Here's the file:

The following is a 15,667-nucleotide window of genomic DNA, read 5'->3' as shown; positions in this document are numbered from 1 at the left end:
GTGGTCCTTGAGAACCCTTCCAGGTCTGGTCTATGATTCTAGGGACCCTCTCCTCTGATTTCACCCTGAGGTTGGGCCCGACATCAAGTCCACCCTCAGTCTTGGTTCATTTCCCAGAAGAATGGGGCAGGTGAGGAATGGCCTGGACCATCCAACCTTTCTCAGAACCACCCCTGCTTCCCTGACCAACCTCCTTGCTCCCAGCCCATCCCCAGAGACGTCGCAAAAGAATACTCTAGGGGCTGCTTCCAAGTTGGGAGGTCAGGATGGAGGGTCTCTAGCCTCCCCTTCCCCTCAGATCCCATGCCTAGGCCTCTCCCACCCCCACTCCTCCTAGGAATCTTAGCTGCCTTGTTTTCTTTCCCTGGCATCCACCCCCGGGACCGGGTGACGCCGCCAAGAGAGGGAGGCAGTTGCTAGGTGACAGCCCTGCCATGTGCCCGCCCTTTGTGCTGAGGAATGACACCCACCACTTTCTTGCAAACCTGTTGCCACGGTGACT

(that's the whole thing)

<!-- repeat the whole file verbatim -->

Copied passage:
The following is a 15,667-nucleotide window of genomic DNA, read 5'->3' as shown; positions in this document are numbered from 1 at the left end:
GTGGTCCTTGAGAACCCTTCCAGGTCTGGTCTATGATTCTAGGGACCCTCTCCTCTGATTTCACCCTGAGGTTGGGCCCGACATCAAGTCCACCCTCAGTCTTGGTTCATTTCCCAGAAGAATGGGGCAGGTGAGGAATGGCCTGGACCATCCAACCTTTCTCAGAACCACCCCTGCTTCCCTGACCAACCTCCTTGCTCCCAGCCCATCCCCAGAGACGTCGCAAAAGAATACTCTAGGGGCTGCTTCCAAGTTGGGAGGTCAGGATGGAGGGTCTCTAGCCTCCCCTTCCCCTCAGATCCCATGCCTAGGCCTCTCCCACCCCCACTCCTCCTAGGAATCTTAGCTGCCTTGTTTTCTTTCCCTGGCATCCACCCCCGGGACCGGGTGACGCCGCCAAGAGAGGGAGGCAGTTGCTAGGTGACAGCCCTGCCATGTGCCCGCCCTTTGTGCTGAGGAATGACACCCACCACTTTCTTGCAAACCTGTTGCCACGGTGACT